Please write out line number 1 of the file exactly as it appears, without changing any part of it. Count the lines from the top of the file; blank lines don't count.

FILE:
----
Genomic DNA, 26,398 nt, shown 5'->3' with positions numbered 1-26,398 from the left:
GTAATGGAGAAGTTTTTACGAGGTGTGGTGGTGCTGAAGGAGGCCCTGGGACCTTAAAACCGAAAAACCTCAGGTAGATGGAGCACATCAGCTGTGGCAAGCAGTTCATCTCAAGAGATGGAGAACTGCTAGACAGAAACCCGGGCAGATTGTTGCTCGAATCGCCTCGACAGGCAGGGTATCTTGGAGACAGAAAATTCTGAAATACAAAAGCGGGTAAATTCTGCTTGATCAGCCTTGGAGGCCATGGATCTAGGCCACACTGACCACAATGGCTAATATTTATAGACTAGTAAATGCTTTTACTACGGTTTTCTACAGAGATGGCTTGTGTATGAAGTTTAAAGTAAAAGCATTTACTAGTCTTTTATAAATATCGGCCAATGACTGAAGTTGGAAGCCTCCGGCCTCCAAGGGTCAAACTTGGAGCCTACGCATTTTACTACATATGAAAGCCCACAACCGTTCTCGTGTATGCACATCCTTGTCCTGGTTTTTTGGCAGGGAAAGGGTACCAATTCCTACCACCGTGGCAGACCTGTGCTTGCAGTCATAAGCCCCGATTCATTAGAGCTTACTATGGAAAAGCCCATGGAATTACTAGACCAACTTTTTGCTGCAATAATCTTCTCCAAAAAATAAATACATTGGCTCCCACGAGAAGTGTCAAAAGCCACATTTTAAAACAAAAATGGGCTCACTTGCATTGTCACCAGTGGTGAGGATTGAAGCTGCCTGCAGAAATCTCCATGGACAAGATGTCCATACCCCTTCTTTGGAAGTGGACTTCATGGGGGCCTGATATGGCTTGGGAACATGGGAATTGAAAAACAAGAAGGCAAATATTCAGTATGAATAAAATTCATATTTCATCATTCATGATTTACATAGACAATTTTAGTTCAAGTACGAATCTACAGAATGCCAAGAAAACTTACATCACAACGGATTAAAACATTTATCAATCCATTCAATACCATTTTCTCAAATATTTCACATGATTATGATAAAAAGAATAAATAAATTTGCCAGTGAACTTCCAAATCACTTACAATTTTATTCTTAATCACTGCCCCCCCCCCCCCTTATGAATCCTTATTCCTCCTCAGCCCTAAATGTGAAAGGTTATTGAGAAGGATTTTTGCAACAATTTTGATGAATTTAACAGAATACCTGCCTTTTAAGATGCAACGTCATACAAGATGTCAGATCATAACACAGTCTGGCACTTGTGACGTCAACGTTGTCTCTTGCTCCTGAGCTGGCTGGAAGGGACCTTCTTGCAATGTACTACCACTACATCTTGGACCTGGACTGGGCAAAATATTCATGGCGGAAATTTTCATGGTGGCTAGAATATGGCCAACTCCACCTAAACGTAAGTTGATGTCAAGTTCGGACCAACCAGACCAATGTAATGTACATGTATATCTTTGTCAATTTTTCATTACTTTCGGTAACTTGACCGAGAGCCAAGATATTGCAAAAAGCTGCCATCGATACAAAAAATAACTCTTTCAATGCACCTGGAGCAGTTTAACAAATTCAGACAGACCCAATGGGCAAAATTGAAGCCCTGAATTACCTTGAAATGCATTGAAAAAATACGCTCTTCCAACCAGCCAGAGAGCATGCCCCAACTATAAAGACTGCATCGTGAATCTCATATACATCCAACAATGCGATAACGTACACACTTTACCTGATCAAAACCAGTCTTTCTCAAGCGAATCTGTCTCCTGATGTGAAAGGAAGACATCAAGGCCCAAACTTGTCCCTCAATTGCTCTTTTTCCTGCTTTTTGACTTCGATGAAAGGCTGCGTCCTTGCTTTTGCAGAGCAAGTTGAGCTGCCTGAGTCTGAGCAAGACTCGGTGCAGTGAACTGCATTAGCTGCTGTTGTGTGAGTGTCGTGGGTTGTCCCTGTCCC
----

Genomic DNA, 26,398 nt, shown 5'->3' with positions numbered 1-26,398 from the left: